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Old 06-02-2005, 02:21 PM   #11
Vianna Szabo Vianna Szabo is offline
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Valuable information

Just wanted to say a big "Thank you", Garth and Beth, for the information in this post. I tried reading instructions from a book to no avail and the "help" in my photo shop was most unhelpful. Thank you for breaking down the process so I can check my accuracy.

Vianna Szabo
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Old 06-02-2005, 06:55 PM   #12
Leslie Bohoss Leslie Bohoss is offline
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I know that one can change the scale of the overlay layer in EDIT/TRANSFORM/SCALE, but I have not seen how it is possible to constrain proportions in the process. If there is a way, then show me.
hold down the "Shift" button while you "scaling" your picture layer. (PC)

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Old 08-23-2005, 08:58 AM   #13
Richard Budig Richard Budig is offline
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Am I over simplifying, here? If I'm concerned that the head in my painting may be off from the original reference, I do the following:

Measure the height of the head on my canvas, trying to choose from top of hair to bottom of chin, but any measurement would work -- top of hair to bottom of nose. Then, in Photoshop Elements (I use Elements), I open my photo reference and twiddle with it until I get the "key" measurment the same as it is on my canvas. You can use the rulers at the top and side of the photo on your monitor to duplicate your canvas measurements. Then, print it out. Black and white will do. Then, take a piece of tracing paper, trace the key elements, and superimpose on the head on your painting.

The method Gart outlines at the beginning of this thread will be dead on, of course. But my very shortened version gets me to a place where I can check essentials. It's a quicky, but it can highlight the really out of whack places in your work.
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Old 08-23-2005, 09:46 AM   #14
Garth Herrick Garth Herrick is offline
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Why not trace right off your monitor?

Hi Richard,

Your approach is fine! I have an even simpler approach.

I sometimes simplify even further by tracing directly off the monitor. If the monitor is a flatscreen, it certainly helps toward this shortcut.

The following works for me: I'm using 1280 x 1024 resolution on a Mac.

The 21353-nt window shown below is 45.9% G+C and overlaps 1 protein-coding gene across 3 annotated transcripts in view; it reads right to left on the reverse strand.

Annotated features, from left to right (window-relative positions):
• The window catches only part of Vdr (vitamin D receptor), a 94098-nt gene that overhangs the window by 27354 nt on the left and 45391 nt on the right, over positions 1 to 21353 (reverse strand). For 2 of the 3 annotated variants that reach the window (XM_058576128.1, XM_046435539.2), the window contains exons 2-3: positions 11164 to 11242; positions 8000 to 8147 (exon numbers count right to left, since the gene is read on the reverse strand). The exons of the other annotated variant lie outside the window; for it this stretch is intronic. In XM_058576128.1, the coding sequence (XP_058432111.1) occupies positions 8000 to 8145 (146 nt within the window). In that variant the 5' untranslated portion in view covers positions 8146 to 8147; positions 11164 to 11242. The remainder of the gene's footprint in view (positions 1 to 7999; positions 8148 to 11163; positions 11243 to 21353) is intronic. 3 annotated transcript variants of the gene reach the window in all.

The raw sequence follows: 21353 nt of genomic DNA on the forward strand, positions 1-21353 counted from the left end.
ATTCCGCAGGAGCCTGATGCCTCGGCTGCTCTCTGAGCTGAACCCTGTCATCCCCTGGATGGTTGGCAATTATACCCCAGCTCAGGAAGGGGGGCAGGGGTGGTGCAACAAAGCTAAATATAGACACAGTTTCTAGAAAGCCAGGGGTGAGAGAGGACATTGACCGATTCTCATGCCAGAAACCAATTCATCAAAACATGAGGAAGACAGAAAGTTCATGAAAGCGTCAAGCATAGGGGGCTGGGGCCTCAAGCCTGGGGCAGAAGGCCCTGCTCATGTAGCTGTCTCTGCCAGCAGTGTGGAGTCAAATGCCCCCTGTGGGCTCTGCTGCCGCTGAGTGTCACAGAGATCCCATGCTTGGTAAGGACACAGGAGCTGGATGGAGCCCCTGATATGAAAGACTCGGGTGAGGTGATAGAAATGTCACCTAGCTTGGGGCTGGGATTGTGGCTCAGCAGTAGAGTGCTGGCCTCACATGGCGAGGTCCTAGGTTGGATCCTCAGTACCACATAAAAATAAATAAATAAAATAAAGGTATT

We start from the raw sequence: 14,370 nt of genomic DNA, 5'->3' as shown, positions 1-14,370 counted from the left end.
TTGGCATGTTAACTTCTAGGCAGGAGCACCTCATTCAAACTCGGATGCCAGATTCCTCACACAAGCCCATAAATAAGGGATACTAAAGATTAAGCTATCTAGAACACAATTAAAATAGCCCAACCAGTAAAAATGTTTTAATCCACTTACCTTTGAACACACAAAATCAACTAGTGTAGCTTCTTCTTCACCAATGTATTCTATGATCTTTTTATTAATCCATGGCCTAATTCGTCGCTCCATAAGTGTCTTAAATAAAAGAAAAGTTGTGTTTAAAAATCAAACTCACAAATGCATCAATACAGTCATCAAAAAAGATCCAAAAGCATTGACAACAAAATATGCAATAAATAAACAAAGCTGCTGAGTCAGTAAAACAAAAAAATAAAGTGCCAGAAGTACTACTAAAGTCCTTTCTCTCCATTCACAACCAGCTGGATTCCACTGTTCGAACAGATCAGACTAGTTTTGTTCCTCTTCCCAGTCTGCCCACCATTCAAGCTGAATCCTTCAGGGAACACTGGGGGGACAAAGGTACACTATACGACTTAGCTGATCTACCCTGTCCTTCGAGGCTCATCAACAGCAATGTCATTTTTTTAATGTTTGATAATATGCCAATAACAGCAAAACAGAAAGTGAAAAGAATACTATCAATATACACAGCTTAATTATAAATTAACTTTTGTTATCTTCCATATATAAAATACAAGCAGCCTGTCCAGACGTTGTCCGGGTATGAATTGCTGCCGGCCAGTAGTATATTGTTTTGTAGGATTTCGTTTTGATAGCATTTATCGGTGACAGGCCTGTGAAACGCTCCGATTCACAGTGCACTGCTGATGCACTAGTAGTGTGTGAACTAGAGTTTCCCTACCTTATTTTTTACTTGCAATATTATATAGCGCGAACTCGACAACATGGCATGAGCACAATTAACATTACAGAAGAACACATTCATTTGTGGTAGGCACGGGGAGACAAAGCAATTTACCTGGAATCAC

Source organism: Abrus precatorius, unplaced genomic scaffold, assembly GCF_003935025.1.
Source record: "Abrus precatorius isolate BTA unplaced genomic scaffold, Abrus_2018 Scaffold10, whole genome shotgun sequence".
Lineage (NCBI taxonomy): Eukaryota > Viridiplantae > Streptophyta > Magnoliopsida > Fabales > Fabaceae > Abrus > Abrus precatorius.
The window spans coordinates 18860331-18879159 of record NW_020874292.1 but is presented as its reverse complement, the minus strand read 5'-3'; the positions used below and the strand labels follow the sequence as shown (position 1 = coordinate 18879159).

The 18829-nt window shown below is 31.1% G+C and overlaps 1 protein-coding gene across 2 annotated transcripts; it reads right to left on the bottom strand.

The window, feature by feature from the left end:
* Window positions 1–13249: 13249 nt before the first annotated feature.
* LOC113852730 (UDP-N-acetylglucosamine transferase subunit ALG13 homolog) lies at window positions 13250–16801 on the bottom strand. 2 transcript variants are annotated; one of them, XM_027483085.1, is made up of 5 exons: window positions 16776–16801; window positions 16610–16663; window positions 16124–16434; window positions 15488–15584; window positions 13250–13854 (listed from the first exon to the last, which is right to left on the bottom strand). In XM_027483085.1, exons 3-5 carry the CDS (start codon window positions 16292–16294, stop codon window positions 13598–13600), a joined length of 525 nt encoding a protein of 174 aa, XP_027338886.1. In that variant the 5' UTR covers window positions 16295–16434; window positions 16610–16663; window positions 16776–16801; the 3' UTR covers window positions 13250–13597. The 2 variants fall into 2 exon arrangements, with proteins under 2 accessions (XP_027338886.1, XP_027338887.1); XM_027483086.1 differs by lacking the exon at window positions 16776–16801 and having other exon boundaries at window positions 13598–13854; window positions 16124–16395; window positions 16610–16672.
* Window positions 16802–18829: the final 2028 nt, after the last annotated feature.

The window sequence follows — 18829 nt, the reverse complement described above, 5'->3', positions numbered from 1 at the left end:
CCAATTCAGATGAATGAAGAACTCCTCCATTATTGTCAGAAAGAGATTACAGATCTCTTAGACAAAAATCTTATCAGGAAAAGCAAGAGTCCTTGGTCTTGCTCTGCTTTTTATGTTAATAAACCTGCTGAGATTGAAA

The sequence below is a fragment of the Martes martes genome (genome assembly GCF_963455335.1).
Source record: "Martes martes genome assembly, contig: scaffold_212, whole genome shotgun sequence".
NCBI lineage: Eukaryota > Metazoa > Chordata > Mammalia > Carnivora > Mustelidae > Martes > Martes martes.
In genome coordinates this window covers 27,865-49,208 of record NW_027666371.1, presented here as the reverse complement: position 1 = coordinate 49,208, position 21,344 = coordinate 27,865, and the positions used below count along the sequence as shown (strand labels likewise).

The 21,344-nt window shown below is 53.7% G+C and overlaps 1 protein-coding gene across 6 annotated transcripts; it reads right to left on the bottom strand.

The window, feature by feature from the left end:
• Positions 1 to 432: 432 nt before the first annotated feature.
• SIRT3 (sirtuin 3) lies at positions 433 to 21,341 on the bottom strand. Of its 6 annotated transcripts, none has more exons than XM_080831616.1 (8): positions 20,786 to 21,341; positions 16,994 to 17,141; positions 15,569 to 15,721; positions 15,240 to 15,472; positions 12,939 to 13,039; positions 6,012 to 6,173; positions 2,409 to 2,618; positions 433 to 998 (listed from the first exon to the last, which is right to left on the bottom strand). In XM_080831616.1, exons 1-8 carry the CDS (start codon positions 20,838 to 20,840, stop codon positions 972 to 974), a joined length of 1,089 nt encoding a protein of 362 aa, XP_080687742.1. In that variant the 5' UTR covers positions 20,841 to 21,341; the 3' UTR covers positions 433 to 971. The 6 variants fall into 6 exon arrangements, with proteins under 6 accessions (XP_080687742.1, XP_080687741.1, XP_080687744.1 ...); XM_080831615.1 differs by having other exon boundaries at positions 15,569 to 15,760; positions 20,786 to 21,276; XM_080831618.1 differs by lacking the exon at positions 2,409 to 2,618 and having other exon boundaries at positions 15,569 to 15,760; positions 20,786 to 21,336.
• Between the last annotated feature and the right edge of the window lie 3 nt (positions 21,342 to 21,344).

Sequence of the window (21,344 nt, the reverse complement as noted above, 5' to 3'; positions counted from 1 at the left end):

1. Adjust the DPI (dots per inch) in IMAGE SIZE in Photoshop to 96 and.........
2. Scale your reference image to the same size as your painting, in inches or metric according to your preference (I have been going metric lately).
3. Press OK to accept these changes.

Now the reference on the monitor should be exactly to scale to your painting (and ready to trace if you wish).

Happy painting,

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Old 08-23-2005, 09:59 AM   #15
Kimberly Dow Kimberly Dow is offline
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Oh man. This is all greek. This stuff and the photography tips. I seriously need a class or something. I think I have just the limited edition as well. I am forever lost it seems with the more technical stuff. I appreciate all the time you take in explaining this stuff Garth. Now, if you would just come and take my kids for a couple weeks so I can concentrate, I'd be all set.

"Speak your mind, even if your voice shakes." - Maggie Kuhn

"If you obey all the rules, you'll miss all the fun." - Katherine Hepburn
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Old 08-23-2005, 10:55 AM   #16
Allan Rahbek Allan Rahbek is offline
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Originally Posted by Garth Herrick
Hi Richard,

Your approach is fine! I have an even simpler approach.

I sometimes simplify even further by tracing directly off the monitor. If the monitor is a flatscreen, it certainly helps toward this shortcut.

When I do that I place a thin, 1 mm transparent acrylic plate on the monitor. Don
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Old 08-23-2005, 01:44 PM   #17
Brenda Ellis Brenda Ellis is offline
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Hey, I do this too!
But I use the inexact, impatient person's method. (No reflection on you, of course, Richard.)
I take a photo of my painting with my digital camera, download it to my computer, take it into photoshop along with the reference photo, make the lengths of the heads the same (since this is one measurement I always measure right and keep) and then drag the photo over to the painting or vice versa and then change the opacity of the top layer so I can see where the discrepancies are. Oh, this also requires using the same size file . Doesn't matter if they are not exactly in the same place because you can drag the top layer around til you are right over where you want to be.
I use this method when I am at a total loss and can't figure out where I've gone wrong. Usually if I give myself some time, I can figure it out on my own.
I think the thing I like about my method is that I still get to challenge myself to make the corrections with my own eye.
"In the empire of the senses, you're the queen of all you survey."--Sting
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